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A troubling milestone indeed

Iran crosses a threshold by launching a massive direct attack against Israel


The Israeli Iron Dome air defense system launches to intercept missiles fired from Iran. Associated Press/Photo by Tomer Neuberg

A troubling milestone indeed
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On Saturday, Iran launched a direct attack on Israel for the first time in either nation’s history. Since taking power in its 1979 revolution, the Islamic Republic of Iran has sworn itself to the destruction of the Jewish state. Yet all of Tehran’s previous aggression had been done through proxies such as Hezbollah and other terrorist organizations that waged violence against Israeli and Jewish targets around the world.

Iran’s weekend barrage was ostensibly in retaliation for an Israeli operation a couple of weeks ago that killed Iran’s Islamic Revolutionary Guards Corps (IRGC) senior leader Reza Zahedi and other IRGC officials in Damascus. However, Zahedi likely helped plan Hamas’s Oct. 7 assault on Israel and had also orchestrated Hezbollah’s rocket attacks in northern Israel that have displaced some 80,000 Israelis. In short, Iran remains the aggressor.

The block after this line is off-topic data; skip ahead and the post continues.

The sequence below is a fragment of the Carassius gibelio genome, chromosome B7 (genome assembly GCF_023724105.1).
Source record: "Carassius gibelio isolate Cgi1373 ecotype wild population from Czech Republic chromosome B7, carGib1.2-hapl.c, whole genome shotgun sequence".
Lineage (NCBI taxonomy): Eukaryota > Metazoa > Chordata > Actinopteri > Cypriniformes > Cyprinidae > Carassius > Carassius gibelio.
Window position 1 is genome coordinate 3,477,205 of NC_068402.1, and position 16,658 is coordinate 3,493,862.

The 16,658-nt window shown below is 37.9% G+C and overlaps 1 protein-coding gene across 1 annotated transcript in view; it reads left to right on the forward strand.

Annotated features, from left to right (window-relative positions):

This weekend’s assault thus marked a troubling milestone. For the first time ever, Iran launched from its own territory a barrage that included some 120 ballistic missiles, 30 cruise missiles, and 180 explosive drones, all aimed at targets inside Israel.

In a remarkable display of technical virtuosity, Israel’s multi-layered defenses shot down 99 percent of the Iranian projectiles. Not a single Israeli was killed or target destroyed. (Considering the extensive assistance the United States has provided to Israel’s anti-missile capabilities, it provides some validation to President Ronald Reagan’s vision over four decades ago to develop a robust missile defense system. Sometimes the full fruits of presidential leadership are not realized until a generation thereafter).

A notable group of nations rallied to Israel’s defense during the Saturday attacks. As the Economist points out, this included the United States, the United Kingdom, and Jordan helping shoot down the missiles and drones, and France, the UAE, and Saudi Arabia likely providing crucial assistance as well. For all of the international opprobrium that Israel has been subject to of late over the Gaza War, this coalition remains durable in its willingness to stand with Israel against Tehran.

Israel’s success in thwarting the barrage should not lull it or its supporters into complacency. Any one projectile from the Iranian fusillade that got through could have killed dozens or hundreds of Israeli civilians. Most worrisome, Iran has now crossed a threshold into direct attacks on Israel, an unambiguous act of war. This shows a new degree of recklessness in Tehran that could well foreshadow further assaults on Israel, and escalated aggression against American targets throughout the region.

Tehran sits at the buckle of a new belt of tyranny spanning Eurasia, consisting of Russia, Iran, China, and North Korea.